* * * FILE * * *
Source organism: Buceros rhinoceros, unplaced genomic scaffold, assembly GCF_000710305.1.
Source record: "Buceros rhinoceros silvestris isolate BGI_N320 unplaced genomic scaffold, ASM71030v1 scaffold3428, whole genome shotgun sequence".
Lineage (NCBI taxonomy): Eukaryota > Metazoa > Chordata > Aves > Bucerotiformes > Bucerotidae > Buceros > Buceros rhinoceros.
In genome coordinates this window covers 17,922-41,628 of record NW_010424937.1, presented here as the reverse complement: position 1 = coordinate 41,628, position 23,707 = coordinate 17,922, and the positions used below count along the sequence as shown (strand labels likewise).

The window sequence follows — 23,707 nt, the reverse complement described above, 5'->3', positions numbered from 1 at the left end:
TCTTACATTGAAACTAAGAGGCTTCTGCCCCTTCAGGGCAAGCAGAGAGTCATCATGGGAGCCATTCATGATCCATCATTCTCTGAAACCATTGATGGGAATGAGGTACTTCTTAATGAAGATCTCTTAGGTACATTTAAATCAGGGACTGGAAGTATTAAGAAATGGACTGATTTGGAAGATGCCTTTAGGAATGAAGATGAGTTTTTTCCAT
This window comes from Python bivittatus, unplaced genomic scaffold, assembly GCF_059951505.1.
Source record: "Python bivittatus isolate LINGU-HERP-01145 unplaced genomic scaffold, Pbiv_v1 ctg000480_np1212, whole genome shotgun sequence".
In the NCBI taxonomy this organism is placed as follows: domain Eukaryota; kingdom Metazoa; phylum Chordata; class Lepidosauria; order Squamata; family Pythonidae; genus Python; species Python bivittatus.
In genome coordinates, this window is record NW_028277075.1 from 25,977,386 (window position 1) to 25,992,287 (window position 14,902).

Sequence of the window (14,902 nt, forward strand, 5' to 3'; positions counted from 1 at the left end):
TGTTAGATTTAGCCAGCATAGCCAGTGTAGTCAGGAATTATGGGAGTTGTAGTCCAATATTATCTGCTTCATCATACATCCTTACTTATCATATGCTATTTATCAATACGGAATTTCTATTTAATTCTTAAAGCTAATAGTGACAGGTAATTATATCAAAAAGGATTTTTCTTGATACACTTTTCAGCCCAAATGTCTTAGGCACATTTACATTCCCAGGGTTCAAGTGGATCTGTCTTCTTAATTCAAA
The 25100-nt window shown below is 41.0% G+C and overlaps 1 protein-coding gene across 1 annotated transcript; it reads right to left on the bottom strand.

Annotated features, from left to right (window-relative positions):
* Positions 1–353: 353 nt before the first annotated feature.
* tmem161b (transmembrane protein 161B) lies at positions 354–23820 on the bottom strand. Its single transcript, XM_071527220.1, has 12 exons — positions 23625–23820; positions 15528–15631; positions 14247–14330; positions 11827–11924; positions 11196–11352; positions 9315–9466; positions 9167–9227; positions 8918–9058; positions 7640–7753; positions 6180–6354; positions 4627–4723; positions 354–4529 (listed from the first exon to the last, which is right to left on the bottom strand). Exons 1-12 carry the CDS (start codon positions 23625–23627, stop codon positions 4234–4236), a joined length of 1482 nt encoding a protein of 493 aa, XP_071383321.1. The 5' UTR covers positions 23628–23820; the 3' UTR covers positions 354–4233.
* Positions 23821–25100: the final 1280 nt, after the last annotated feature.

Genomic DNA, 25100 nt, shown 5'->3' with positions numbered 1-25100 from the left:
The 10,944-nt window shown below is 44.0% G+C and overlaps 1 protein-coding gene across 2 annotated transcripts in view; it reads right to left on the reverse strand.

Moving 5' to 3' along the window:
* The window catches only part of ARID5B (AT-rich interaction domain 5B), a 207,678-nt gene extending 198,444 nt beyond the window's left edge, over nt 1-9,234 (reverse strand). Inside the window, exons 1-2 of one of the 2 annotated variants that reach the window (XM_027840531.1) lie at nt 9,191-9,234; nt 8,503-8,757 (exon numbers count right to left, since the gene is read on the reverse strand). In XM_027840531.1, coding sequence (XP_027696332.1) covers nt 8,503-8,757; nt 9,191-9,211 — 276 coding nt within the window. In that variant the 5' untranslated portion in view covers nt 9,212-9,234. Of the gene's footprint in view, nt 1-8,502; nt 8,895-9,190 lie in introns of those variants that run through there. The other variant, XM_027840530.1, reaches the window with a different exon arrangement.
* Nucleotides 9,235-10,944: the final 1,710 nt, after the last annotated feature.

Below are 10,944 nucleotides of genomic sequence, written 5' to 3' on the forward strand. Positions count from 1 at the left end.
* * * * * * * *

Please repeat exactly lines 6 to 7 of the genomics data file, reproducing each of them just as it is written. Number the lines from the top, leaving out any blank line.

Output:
TCTTACATTGAAACTAAGAGGCTTCTGCCCCTTCAGGGCAAGCAGAGAGTCATCATGGGAGCCATTCATGATCCATCATTCTCTGAAACCATTGATGGGAATGAGGTACTTCTTAATGAAGATCTCTTAGGTACATTTAAATCAGGGACTGGAAGTATTAAGAAATGGACTGATTTGGAAGATGCCTTTAGGAATGAAGATGAGTTTTTTCCAT
This window comes from Python bivittatus, unplaced genomic scaffold, assembly GCF_059951505.1.